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Asia Pac J Clin Nutr. 2007;16(4):624-31.

Dietary plant sterols supplementation does not alter lipoprotein kinetics in men with the metabolic syndrome.

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  • 1Metabolic Research Centre, School of Medicine and Pharmacology, University of Western Australia, Royal Perth Hospital, Perth, Western Australia 6847, Australia.

Abstract

Dietary plant sterols supplementation has been demonstrated in some studies to lower plasma total and LDL cholesterol in hypercholesterolemic subjects. The cholesterol lowering action of plant sterols remains to be investigated in subjects with the metabolic syndrome. In a randomized, crossover study of 2 x 4 week therapeutic periods with oral supplementation of plant sterols (2 g/day) or placebo, and two weeks placebo wash-out between therapeutic periods, we investigated the effects of dietary plant sterols on lipoprotein metabolism in nine men with the metabolic syndrome. Lipoprotein kinetics were measured using [D3]-leucine, gas chromatography-mass spectrometry and compartmental modeling. In men with the metabolic syndrome, dietary plant sterols did not have a significant effect on plasma concentrations of total cholesterol, triglycerides, LDL cholesterol, HDL cholesterol, apolipoprotein (apo) B, apoA-I or apoA-II. There were no significant changes to VLDL-, IDL-, LDL-apoB or apoA-I fractional catabolic rates and production rates between therapeutic phases. Relative to placebo, plasma campesterol, a marker of cholesterol absorption was significantly increased (2.53 +/- 0.35 vs. 4.64 +/- 0.59 mug/ml, p < 0.05), but there was no change in plasma lathosterol, a marker of endogenous cholesterol synthesis. In conclusion, supplementation with plant sterols did not appreciably influence plasma lipid or lipoprotein metabolism in men with the metabolic syndrome. Future studies with larger sample size, stratification to low and high cholesterol absorbers and cholesterol balance studies are warranted.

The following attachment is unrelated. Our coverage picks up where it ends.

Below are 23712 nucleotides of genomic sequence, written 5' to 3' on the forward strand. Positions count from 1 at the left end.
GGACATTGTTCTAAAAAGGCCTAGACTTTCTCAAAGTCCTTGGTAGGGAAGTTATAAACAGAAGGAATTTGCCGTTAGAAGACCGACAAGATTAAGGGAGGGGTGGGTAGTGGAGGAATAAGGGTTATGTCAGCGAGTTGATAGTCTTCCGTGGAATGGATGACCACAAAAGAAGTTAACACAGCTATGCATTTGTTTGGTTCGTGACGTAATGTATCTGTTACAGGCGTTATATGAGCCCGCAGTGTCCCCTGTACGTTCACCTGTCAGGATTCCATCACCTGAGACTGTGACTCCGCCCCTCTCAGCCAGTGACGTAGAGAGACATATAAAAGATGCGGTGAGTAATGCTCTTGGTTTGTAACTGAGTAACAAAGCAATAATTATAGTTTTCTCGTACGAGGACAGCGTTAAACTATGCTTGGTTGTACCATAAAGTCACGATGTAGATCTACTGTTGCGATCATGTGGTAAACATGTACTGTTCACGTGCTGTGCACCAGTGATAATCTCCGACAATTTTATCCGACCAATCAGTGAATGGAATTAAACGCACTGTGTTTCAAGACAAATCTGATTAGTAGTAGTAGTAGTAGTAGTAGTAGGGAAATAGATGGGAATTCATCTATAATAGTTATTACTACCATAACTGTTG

PMID:
18042521
[PubMed - indexed for MEDLINE]
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